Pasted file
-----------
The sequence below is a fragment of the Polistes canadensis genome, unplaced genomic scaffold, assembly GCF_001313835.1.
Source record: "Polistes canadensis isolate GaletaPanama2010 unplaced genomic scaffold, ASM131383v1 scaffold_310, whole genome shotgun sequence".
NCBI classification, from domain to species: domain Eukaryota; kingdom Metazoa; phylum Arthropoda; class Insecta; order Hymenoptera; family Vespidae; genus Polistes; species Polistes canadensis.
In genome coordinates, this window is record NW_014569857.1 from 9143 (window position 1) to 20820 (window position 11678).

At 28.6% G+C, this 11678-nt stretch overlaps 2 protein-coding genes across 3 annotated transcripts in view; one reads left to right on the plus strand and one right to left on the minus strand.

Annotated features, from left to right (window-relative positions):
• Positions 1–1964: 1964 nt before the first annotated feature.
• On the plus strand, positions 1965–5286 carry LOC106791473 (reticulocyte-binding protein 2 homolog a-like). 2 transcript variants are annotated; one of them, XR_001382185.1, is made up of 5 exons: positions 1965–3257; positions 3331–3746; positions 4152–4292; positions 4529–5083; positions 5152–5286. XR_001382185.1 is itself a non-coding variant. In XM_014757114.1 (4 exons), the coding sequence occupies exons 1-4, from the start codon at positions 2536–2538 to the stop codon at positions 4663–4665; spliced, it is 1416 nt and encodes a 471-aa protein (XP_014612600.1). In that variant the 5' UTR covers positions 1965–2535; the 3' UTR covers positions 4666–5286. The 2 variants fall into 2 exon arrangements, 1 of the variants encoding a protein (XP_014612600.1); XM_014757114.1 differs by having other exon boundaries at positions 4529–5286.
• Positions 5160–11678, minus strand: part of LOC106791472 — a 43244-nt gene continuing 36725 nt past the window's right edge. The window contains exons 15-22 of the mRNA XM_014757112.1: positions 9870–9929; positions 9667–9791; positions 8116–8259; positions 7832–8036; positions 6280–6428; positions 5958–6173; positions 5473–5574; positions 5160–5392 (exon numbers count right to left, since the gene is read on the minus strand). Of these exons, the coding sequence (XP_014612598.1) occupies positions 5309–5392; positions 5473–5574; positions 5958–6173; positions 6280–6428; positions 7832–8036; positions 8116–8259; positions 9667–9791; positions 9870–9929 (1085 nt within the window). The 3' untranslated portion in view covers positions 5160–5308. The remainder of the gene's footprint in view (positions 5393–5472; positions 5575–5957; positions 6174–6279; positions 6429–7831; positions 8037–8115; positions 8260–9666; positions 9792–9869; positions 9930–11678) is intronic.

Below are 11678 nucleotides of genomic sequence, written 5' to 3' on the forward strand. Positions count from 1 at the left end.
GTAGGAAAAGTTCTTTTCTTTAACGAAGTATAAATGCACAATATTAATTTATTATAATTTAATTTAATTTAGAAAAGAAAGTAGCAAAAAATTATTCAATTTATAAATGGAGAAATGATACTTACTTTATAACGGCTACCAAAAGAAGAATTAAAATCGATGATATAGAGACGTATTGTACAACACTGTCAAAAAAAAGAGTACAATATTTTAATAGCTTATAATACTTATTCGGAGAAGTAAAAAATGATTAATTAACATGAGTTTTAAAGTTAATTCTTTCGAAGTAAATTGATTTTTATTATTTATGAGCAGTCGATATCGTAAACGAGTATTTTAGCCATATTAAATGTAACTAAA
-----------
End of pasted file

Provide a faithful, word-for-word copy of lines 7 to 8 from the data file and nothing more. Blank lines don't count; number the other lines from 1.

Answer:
• Positions 1–1964: 1964 nt before the first annotated feature.
• On the plus strand, positions 1965–5286 carry LOC106791473 (reticulocyte-binding protein 2 homolog a-like). 2 transcript variants are annotated; one of them, XR_001382185.1, is made up of 5 exons: positions 1965–3257; positions 3331–3746; positions 4152–4292; positions 4529–5083; positions 5152–5286. XR_001382185.1 is itself a non-coding variant. In XM_014757114.1 (4 exons), the coding sequence occupies exons 1-4, from the start codon at positions 2536–2538 to the stop codon at positions 4663–4665; spliced, it is 1416 nt and encodes a 471-aa protein (XP_014612600.1). In that variant the 5' UTR covers positions 1965–2535; the 3' UTR covers positions 4666–5286. The 2 variants fall into 2 exon arrangements, 1 of the variants encoding a protein (XP_014612600.1); XM_014757114.1 differs by having other exon boundaries at positions 4529–5286.